Restrictive Remix

Furthering the idea of the censor remix is the restrictive remix or the employment of remix for political ends that was observed in all former Communist states, including Bulgaria. In the years until 1989 (the collapse of the Zhivkov regime), in order to filter out Western ‘Capitalist’ influences, Bulgaria’s Communist regime regularly ordered or supervised the production of localised versions of the original. One of the first examples is Emil Dimitrov’s 1964 Ако имах чук, based on the 1949 If I Had a Hammer (The Hammer Song) by Pete Seeger and Lee Hays, which was also recorded by another Bulgarian pop-music icon, Lili Ivanova the next year. Some performed a moralising function through their lyrics, a notable example being Todor Kolev’s Жигули, based on Louis Prima’s 1956 Just a Gigolo - I Ain’t Got Nobody (which is a remix itself of the 1929 adaptation by Irving Caesar of the 1928 Austrian song “Schöner Gigolo”). Such remakes of Western European and American music were written and composed under the dictation of the Party. Other popular restrictive remixes include the 1978 Спри се by Signal (sourced from same year Uriah Heep’s Free Me), the 1968 Тя днес си купи билет by Lili Ivanova (sourced from 1965 The Beatles’ Ticket to Ride), the 1980 Лодка по Реката by Mimi Ivanova (sourced from the same year Boat on the River by STYX), Margarita Radinska’s 1969 Бенг Бенг (sourced from the 1966 Cher Bang Bang), FSB's След десет години (sourced from Le Orme - Amico di ieri) and so on and so forth.


The article studies the impact of a state policy of restriction of access to and influence of Western music on music entertainment and production in countries in the Eastern Bloc during the 1960s–1980s, focusing on the situation in Communist-era Bulgaria. A type of musical works is described that are created in a censorial system having an inhibitive approach to English-language works originating in Britain or the United States. A variety of Bulgarian works are compared to their prototypes, discussing the distortions of the originals and the introduction of moralising features under a politically determined agenda by comparing the lyrics of the original and the remix. The long term impact of this policy of discouragement of Western musical works and production of localised versions is assessed in the present, a quarter of a century after the fall of the Communist regime in Bulgaria.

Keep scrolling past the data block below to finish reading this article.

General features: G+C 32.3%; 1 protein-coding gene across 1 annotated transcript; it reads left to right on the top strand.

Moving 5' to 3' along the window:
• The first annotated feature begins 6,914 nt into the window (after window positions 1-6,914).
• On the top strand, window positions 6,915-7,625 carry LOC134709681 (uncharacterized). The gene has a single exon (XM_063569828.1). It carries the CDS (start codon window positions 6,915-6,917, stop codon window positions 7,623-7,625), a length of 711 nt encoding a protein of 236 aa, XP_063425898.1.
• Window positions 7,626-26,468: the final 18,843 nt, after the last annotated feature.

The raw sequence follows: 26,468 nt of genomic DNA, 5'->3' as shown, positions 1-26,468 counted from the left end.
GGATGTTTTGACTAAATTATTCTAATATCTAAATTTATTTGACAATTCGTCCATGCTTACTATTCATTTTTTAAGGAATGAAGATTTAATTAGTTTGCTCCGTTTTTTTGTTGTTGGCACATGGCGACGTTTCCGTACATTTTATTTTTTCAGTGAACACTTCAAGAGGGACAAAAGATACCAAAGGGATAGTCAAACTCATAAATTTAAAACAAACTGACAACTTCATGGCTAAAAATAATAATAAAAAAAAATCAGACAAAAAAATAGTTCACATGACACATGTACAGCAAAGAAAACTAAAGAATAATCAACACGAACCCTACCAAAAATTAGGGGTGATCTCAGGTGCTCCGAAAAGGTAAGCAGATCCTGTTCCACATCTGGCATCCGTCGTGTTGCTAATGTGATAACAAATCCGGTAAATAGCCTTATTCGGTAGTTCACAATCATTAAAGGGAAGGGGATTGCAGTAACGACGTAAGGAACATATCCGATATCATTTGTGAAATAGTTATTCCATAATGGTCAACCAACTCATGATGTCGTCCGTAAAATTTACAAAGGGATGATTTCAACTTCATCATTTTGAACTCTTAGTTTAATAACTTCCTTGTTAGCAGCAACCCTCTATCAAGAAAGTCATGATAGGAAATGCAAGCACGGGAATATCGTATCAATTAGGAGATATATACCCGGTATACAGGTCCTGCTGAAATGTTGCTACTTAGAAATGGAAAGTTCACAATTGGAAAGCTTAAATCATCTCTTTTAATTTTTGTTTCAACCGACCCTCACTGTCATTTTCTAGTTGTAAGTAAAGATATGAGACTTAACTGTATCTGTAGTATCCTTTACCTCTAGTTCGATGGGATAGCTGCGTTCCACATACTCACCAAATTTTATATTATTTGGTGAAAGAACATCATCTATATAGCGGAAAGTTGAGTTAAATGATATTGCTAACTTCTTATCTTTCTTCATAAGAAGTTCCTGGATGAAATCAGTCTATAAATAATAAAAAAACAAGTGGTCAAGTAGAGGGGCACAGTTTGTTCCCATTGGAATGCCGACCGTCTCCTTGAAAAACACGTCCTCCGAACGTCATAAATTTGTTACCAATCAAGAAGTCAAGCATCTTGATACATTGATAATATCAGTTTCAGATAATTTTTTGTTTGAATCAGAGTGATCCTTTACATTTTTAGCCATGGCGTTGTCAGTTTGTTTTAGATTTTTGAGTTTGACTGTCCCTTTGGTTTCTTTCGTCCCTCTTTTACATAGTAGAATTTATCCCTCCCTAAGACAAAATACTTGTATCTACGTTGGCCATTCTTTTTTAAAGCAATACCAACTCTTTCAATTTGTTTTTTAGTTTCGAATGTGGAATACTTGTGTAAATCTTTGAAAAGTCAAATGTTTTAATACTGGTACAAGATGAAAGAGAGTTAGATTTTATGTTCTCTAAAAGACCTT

Full text from Textualia or from my Academia profile.

An example proper of the restrictive remix, and an all time favourite of mine is Rositsa Kirilova & Bratya Argirovi's Избрах нарочно вас (I've Chosen You Intentionally, 1984) which reflexively treats the source material of The Exiters' Tell Him (1962). The song, which stayed in Bulgarian dance floor compilations for several years, is an accelerated synthesized beat disco track with lyrics unconnected to the English ones, but following the same rhythmic structure - have phonetic similarity. Lyrics by prolific 1980s songwriter Ziva Kyuldjieva (Жива Кюлджиева), music by Bulgarian electronic music pioneer Simo Lazarov, arrangement by Blagovest Argirov.

Written by Bert Russell Berns, the song was originally titled Tell Her and was first performed by Gil Hamilton aka Johhny Thunder (1962). There have been over a dozen remixes of Tell Him - for an exhaustive list see the Wikipedia article.

The most recent remake of the song is by Vonda Shepard who performed for the Ally McBeal TV series under the name I Know Something About Love (1999).